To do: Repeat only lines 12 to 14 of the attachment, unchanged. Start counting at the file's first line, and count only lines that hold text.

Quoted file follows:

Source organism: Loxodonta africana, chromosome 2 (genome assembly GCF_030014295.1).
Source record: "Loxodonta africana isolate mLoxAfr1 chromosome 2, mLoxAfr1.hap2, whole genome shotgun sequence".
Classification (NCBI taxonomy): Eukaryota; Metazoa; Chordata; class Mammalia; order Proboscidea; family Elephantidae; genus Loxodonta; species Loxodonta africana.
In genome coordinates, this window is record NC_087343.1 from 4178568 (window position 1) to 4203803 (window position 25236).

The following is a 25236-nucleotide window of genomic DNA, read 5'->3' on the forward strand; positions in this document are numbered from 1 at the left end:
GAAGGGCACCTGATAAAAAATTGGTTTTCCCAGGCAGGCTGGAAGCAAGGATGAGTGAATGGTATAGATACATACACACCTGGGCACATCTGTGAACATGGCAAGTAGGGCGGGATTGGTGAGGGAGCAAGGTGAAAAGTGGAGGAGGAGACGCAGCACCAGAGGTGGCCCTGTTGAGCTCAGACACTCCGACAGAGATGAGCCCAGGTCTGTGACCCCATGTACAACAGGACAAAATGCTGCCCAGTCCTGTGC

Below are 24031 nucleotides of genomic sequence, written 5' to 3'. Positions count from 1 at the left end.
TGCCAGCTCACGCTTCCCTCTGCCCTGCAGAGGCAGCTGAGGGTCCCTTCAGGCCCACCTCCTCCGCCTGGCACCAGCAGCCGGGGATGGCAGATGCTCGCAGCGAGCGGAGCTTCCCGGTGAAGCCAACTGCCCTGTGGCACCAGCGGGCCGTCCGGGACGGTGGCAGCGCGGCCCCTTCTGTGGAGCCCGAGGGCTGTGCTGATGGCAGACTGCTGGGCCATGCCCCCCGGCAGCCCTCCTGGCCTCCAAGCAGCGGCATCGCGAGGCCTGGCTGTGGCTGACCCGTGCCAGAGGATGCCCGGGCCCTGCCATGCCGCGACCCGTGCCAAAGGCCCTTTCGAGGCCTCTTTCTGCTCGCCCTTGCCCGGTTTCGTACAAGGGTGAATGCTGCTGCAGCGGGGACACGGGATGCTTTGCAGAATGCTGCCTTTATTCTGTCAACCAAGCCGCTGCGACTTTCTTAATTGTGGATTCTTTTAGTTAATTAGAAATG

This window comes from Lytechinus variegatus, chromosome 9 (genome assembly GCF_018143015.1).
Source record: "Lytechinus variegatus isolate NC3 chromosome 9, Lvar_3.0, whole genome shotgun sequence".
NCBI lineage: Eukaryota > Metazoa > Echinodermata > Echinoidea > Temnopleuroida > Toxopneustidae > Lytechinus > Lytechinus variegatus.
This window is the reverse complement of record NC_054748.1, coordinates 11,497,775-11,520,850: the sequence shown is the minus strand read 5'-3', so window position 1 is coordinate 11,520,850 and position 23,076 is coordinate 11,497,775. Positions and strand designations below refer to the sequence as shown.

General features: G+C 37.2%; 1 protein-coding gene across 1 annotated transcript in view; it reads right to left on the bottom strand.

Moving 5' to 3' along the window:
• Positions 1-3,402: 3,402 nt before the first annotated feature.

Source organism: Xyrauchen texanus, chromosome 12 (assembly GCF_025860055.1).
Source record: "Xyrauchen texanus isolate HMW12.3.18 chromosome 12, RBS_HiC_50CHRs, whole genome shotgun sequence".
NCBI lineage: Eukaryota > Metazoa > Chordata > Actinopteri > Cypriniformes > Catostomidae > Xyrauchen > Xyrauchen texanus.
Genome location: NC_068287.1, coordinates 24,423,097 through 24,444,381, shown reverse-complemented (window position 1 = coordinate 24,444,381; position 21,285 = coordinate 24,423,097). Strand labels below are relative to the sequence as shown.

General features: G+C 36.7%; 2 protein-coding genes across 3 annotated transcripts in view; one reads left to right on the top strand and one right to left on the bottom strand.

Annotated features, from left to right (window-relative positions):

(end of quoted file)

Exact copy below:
This window is the reverse complement of record NC_054748.1, coordinates 11,497,775-11,520,850: the sequence shown is the minus strand read 5'-3', so window position 1 is coordinate 11,520,850 and position 23,076 is coordinate 11,497,775. Positions and strand designations below refer to the sequence as shown.

General features: G+C 37.2%; 1 protein-coding gene across 1 annotated transcript in view; it reads right to left on the bottom strand.

Moving 5' to 3' along the window: